by Edgar Allan Poe
The night is everywhere in this poem, almost like a character. Every section happens at night, but as things move along, the feeling of the nighttime and the darkness changes to match the shifting mood. At the same time, we think there's always something a little spooky about the dark, and even when everything else is going well, the night is kind of an ominous presence in the poem.
- Line 5: This first mention of the night comes in the happy opening section with its jingling silver bells. Everything seems to be going fine, and we imagine the "icy air of night" being sort of crisp, refreshing, and pleasant while out riding in a sleigh. Still, there's something just a little sinister in that phrase, too, isn't there?
- Line 18: Now the night air has mellowed out a little. Instead of being "icy," the air in the second section is described as "balmy." That just means warm, mild, and comfortable. We imagine something like a summer evening after a cookout, with marshmallows roasting and fireflies glowing.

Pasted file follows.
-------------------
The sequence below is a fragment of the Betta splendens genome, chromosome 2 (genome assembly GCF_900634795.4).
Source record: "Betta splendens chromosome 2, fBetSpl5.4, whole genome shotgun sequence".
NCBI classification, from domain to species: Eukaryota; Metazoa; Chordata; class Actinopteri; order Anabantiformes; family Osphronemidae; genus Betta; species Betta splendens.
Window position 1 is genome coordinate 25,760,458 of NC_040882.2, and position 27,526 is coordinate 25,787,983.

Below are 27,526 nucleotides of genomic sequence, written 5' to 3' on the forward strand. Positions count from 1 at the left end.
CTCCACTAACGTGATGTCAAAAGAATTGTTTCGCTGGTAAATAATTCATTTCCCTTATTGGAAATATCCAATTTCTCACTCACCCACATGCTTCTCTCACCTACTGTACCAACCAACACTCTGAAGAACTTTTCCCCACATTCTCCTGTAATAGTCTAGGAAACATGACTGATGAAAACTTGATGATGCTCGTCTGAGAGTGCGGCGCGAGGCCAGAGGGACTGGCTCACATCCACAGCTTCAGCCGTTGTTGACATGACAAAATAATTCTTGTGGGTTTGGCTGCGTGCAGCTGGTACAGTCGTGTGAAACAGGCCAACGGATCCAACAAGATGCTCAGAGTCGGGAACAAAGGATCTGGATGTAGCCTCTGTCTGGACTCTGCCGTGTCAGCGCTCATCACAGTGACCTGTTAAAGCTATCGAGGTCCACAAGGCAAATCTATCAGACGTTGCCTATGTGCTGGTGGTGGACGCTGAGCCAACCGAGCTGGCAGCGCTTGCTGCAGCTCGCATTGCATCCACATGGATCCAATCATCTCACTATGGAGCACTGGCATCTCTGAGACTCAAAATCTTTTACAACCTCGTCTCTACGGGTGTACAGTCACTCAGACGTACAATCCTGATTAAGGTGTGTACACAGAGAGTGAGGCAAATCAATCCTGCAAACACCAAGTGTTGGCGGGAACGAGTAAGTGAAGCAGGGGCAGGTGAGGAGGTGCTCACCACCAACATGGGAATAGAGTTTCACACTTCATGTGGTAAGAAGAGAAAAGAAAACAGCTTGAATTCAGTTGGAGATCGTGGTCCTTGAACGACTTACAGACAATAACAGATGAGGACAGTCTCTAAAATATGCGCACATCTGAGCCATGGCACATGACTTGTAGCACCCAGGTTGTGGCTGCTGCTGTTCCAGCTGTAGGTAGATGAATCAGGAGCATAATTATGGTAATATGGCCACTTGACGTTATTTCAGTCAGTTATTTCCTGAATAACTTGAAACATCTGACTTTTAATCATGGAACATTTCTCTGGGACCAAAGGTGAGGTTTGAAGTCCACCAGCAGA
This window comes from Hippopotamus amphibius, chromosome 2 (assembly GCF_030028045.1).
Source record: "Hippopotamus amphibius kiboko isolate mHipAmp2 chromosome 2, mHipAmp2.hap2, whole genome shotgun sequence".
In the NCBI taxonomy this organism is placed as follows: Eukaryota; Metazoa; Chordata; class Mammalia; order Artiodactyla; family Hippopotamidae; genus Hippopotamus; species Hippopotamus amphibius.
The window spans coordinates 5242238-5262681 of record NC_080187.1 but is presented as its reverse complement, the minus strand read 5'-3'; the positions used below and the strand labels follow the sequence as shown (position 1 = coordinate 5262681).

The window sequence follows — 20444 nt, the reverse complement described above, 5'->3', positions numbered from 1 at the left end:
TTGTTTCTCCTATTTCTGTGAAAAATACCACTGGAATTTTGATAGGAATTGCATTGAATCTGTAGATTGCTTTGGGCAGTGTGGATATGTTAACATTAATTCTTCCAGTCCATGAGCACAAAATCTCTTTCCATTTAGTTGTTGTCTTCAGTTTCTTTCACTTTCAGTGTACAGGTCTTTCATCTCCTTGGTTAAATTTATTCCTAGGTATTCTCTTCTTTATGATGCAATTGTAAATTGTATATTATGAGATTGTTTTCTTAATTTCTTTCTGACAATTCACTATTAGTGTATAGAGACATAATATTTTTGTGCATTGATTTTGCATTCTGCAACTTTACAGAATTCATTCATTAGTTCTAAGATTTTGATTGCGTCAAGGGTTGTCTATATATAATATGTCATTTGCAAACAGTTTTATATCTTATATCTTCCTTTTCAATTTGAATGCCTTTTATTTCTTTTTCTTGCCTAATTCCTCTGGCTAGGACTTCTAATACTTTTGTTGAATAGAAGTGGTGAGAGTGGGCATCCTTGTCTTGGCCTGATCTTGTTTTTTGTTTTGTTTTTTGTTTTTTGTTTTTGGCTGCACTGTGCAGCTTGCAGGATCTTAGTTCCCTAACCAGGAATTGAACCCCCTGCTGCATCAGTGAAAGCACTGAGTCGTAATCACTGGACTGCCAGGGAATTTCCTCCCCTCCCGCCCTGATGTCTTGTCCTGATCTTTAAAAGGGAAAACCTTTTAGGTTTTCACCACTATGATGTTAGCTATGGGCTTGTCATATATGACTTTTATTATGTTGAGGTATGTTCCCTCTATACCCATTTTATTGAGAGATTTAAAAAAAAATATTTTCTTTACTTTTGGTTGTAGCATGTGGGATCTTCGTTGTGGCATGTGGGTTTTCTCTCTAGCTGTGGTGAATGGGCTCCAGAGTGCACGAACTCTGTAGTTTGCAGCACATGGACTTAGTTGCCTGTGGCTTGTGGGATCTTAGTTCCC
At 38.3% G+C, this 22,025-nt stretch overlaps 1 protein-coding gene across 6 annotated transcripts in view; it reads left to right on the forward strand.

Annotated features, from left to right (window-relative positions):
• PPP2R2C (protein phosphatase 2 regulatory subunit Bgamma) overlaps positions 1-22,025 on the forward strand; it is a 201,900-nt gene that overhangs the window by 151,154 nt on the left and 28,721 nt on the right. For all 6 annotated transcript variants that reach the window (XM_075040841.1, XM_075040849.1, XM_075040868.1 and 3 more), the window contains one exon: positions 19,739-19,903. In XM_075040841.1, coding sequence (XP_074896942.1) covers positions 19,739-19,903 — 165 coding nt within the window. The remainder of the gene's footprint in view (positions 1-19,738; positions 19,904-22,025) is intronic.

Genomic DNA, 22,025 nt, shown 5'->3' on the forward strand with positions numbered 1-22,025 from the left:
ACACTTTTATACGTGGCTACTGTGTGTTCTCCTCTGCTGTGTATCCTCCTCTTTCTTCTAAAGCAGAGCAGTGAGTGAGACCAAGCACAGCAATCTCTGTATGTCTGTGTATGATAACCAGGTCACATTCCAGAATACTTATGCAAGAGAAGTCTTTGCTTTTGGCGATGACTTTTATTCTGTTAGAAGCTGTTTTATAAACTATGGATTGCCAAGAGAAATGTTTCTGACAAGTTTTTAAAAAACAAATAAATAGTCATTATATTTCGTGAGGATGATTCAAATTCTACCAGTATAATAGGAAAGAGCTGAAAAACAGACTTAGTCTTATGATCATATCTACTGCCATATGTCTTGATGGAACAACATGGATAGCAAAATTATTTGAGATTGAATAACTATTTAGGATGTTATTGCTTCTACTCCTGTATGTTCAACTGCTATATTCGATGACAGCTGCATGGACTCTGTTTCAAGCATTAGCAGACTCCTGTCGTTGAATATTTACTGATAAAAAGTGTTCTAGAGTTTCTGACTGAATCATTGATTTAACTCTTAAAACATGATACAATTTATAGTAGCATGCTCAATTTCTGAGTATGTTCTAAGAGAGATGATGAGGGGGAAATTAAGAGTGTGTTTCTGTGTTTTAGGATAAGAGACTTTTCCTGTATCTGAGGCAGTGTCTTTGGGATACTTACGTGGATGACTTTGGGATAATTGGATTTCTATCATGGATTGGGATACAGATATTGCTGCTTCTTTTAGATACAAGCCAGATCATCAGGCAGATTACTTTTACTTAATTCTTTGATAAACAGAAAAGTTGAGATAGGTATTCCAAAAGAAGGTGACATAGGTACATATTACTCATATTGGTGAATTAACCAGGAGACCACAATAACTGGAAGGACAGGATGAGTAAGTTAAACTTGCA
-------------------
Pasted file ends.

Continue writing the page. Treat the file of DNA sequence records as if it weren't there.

- Line 39: In the third section when the fire alarms go off, the night has gotten a little bit scarier. Notice how, in this line, the speaker treats the night like a character in the poem. He makes a reference to night having a "startled ear." This is a good example of personification, where the speaker gives human qualities to a thing (night) that usually wouldn't have them.
- Line 73: In the last section, the night has become horribly, chillingly "silent." All of the fun and harmony and noise are gone. It's like the air has been sucked out of the poem, and we're left alone with nothing but our thoughts and the slow, awful tolling of the iron bells. Spooky, huh?